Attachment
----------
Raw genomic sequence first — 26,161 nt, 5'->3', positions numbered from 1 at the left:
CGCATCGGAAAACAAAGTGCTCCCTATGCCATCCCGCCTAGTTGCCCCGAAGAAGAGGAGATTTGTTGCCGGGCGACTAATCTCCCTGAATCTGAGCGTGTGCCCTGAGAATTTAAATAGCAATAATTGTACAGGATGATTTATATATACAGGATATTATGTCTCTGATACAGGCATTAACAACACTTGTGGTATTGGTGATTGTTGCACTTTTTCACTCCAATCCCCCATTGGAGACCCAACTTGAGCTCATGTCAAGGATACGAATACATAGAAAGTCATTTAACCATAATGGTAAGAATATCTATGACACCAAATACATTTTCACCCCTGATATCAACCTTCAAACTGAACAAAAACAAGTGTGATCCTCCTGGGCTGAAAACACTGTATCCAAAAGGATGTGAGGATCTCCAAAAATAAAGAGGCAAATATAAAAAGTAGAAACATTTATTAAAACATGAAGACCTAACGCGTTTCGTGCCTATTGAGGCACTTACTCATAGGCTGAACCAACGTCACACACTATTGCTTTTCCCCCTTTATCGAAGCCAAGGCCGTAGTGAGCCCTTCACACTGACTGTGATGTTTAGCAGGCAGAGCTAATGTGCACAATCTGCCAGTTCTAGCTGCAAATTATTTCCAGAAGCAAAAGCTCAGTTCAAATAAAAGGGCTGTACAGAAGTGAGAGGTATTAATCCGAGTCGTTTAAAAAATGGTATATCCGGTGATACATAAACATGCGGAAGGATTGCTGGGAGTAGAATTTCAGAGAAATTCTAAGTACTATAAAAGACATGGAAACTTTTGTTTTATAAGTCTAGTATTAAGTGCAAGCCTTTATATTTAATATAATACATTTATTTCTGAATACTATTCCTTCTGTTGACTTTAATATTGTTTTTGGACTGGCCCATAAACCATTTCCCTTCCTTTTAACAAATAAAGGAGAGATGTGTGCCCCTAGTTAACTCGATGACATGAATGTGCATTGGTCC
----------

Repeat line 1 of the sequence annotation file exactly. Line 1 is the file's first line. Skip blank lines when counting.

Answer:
Raw genomic sequence first — 26,161 nt, 5'->3', positions numbered from 1 at the left: